“But if they (the enemy) are inclined towards peace, then do you (also) towards peace, and trust in God, for He is the one who hears and knows (everything)” (8:61).

The Henry Jackson Society, a UK-based think tank, recently published a pamphlet on theological refutations of militancy in which it claims that there is no religious duty to re-establish an expansionist Islamic state.

Accordingly, non-Muslims should not be attacked simply for their unbelief – the Qur’an says “there is no compulsion in religion” – but only if they pose a threat to Muslims.

Supporters of this interpretation refer to Qur’anic references to fighting in self-defense only.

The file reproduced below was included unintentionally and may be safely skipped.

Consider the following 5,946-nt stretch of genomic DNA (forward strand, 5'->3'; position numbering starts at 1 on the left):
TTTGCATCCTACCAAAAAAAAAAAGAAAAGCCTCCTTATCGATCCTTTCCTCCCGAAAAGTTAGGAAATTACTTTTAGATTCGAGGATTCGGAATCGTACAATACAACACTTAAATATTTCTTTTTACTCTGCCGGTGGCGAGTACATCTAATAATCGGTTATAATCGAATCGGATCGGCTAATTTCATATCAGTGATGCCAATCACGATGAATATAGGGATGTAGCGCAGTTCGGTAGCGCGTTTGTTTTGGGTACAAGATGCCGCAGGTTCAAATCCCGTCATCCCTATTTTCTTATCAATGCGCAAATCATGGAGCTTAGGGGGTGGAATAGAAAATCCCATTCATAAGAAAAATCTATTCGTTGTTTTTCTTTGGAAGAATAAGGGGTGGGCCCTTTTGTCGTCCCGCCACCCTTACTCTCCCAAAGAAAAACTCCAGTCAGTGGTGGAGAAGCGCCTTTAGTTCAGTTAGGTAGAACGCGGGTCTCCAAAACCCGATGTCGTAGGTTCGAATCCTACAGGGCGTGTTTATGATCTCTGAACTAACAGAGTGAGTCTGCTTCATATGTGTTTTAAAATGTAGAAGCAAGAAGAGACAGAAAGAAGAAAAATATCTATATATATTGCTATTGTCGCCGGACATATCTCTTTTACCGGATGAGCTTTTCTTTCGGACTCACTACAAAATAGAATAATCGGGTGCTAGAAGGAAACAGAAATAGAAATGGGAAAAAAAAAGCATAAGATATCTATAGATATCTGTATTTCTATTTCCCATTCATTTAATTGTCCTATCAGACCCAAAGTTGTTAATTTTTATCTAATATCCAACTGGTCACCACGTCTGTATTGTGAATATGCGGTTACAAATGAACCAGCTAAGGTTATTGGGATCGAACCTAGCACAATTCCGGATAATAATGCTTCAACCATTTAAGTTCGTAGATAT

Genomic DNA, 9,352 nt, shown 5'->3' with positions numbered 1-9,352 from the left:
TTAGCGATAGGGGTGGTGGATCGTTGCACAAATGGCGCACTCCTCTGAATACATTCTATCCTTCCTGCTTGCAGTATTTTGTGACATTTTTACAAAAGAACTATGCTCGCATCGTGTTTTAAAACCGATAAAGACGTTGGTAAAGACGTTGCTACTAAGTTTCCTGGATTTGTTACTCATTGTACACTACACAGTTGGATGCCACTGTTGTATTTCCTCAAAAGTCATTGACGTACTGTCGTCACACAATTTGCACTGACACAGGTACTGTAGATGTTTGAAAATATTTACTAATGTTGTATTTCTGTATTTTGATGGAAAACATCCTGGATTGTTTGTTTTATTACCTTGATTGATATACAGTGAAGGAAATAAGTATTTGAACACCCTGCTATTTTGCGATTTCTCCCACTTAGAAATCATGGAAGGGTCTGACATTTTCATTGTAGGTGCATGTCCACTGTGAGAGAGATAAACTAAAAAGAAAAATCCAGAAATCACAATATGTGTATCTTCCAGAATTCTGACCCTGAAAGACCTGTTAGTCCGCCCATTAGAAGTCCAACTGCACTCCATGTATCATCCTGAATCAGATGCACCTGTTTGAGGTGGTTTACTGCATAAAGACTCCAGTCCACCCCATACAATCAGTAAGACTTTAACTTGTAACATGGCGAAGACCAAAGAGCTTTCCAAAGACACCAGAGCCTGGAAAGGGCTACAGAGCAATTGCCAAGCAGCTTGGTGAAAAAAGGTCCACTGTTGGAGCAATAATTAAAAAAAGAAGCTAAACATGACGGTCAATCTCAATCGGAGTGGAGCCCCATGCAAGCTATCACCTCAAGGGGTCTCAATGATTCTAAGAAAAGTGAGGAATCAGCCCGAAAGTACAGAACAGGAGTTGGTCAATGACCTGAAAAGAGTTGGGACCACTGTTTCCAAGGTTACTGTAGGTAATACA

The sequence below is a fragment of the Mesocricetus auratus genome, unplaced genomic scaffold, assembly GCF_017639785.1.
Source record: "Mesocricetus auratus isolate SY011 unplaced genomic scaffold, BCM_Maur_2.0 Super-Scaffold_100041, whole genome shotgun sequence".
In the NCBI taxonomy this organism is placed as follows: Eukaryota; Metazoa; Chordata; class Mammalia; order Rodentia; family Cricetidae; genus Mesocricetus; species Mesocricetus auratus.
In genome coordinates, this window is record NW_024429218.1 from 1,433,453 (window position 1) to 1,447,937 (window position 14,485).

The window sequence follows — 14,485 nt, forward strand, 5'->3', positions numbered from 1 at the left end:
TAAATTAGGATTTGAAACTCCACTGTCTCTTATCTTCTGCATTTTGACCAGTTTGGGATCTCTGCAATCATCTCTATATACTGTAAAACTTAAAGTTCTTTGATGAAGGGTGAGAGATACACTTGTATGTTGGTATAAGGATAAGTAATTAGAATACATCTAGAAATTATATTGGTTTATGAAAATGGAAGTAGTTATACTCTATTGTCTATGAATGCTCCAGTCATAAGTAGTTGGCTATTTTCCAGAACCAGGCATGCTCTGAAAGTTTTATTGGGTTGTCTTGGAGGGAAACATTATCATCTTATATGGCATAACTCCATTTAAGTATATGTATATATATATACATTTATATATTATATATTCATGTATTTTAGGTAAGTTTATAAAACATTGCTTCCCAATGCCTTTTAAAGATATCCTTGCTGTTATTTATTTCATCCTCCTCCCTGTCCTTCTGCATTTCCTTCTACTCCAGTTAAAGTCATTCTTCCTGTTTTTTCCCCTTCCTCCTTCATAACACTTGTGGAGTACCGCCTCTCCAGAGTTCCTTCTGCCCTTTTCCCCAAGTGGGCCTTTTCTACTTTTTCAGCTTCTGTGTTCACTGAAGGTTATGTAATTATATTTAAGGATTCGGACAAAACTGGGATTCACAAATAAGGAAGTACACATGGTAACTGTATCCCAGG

Islamic law must be understood as an arena for debate and disagreement. There is usually no single Islamic position on the question.

In his book, Fiqh al-Jihad (Fiqh al-Jihad), which is one of the most rooted texts in modern interpretations of Islamic laws of war, al-Qaradawi argues that jihad cannot be waged to eliminate infidels from the land or force people to convert.

. Instead, he has a narrower definition of acceptable jihad: “Islam has only justified fighting those it fights, assaulting their honor, seeking to scatter them and dividing them in the religion,

or banishing them from their homes, or obstructing the path of the Islamic call and violating their right to spread Islam with argument, argument, and clarification.” Or kill the missionaries.”

Returning from the last known raid in Islamic history, the Prophet Muhammad said: “We have returned from the lesser jihad to embark on the greater jihad,” describing the latter as fighting inner demons for control of the ego.